If you are faced with the kind of “separated questioning” so common in Colorado domestic violence cases that follows the arrival of the police – there is nothing unlawful in BOTH parties refusing to make and ORAL or a WRITTEN statement beyond your basic identifying information.

At the point that you have been identified assert your right to remain silent and then ask to speak with your attorney before speaking to the police….even if you do not have lawyer – you are free to use my name. H. Michael Steinberg.

Colorado Domestic Violence Law – The Danger Of Being Charged With False Reporting If You Change Your Testimony – C.R.S. 18-8-111

By Denver Colorado False Reporting Criminal Defense Lawyer – H. Michael Steinberg

ABOUT THE AUTHOR: H. Michael Steinberg – Email The Author mailto: hmichaelsteinberg@hmichaelsteinberg.com

If you are charged with [shoplifting or grand theft], please call our office. The Law Offices of H. Michael Steinberg, in Denver, Colorado, provide criminal defense clients with effective, efficient, intelligent and strong legal advocacy. We can educate you and help you navigate the stressful and complex legal process related to your criminal defense issue.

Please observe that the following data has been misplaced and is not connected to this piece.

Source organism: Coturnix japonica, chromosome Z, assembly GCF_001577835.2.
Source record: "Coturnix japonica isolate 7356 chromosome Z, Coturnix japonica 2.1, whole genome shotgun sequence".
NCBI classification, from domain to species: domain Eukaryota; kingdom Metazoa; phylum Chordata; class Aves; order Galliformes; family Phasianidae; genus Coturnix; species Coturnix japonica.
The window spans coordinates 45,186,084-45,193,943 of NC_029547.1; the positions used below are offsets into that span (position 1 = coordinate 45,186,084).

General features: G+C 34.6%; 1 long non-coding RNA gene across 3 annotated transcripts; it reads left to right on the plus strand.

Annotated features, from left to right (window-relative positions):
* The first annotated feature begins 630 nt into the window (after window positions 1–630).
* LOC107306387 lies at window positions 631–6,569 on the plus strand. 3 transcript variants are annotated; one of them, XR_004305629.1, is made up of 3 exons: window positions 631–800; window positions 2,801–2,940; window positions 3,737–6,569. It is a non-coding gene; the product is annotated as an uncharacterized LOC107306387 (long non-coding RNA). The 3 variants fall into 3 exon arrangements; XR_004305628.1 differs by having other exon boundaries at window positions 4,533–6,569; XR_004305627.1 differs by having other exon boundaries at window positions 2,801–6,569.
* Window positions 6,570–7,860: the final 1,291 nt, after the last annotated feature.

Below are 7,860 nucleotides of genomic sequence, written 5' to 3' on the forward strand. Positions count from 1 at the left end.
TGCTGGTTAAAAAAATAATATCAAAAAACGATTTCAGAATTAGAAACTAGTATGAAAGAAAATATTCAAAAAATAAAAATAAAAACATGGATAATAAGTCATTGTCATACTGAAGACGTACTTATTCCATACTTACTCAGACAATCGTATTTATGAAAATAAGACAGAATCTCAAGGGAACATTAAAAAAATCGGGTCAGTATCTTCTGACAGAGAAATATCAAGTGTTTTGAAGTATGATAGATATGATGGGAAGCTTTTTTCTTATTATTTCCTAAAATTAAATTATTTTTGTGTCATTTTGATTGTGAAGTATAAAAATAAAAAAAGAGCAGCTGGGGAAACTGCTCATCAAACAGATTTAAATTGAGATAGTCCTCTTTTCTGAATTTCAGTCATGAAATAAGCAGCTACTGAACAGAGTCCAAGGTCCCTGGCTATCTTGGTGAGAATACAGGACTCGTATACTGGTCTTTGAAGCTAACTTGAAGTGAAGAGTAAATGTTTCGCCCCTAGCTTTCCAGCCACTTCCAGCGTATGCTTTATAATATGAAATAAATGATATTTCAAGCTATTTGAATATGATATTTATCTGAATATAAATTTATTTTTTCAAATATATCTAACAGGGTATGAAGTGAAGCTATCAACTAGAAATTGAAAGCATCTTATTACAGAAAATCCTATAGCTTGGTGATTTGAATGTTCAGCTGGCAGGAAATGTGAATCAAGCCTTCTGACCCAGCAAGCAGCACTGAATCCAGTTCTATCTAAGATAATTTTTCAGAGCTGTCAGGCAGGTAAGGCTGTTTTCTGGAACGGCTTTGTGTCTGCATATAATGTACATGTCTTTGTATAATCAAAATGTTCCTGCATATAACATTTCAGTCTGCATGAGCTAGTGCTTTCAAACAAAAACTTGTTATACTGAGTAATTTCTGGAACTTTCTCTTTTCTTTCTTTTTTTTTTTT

H. Michael Steinberg, is a Denver, Colorado criminal defense lawyer with over 30 years of day to day courtroom experience –  specializing only in Colorado Criminal Law along the Front Range.  He will provide you with a free initial case consultation to evaluate your legal issues and to answer your questions with an honest assessment of your options.  Remember, it costs NOTHING to discuss your case.  So call now for an immediate free phone consultation.

Helping Clients To Make Informed Decisions In the Defense of Colorado Criminal Cases. Colorado Defense Lawyer H. Michael Steinberg provides solid criminal defenses for clients throughout the Front Range of Colorado – including the City and County courts of Adams County, Arapahoe County, City and County of Boulder, City and County of Broomfield, City and County of Denver, Douglas County, El Paso County – Colorado Springs, Gilpin County, Jefferson County, Larimer County, and Weld County,…. and all the other cities and counties of Colorado along the I-25 Corridor… on cases involving … Colorado Domestic Violence Law – The Danger Of Being Charged With False Reporting If You Change Your Testimony – C.R.S. 18-8-111.?

Colorado Domestic Violence Lawyer